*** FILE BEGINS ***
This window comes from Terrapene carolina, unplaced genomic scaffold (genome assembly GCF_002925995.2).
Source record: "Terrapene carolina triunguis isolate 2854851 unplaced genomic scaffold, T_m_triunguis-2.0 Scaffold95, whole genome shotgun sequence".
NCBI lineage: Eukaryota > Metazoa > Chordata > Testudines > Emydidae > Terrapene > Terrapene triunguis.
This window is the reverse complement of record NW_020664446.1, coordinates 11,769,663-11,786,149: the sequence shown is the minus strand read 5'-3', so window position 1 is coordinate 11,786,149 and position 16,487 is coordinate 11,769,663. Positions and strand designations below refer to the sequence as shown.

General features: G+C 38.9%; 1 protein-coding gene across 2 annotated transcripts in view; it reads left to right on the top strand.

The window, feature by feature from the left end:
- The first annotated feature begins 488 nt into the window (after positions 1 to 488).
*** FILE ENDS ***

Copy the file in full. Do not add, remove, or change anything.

This window comes from Terrapene carolina, unplaced genomic scaffold (genome assembly GCF_002925995.2).
Source record: "Terrapene carolina triunguis isolate 2854851 unplaced genomic scaffold, T_m_triunguis-2.0 Scaffold95, whole genome shotgun sequence".
NCBI lineage: Eukaryota > Metazoa > Chordata > Testudines > Emydidae > Terrapene > Terrapene triunguis.
This window is the reverse complement of record NW_020664446.1, coordinates 11,769,663-11,786,149: the sequence shown is the minus strand read 5'-3', so window position 1 is coordinate 11,786,149 and position 16,487 is coordinate 11,769,663. Positions and strand designations below refer to the sequence as shown.

General features: G+C 38.9%; 1 protein-coding gene across 2 annotated transcripts in view; it reads left to right on the top strand.

The window, feature by feature from the left end:
- The first annotated feature begins 488 nt into the window (after positions 1 to 488).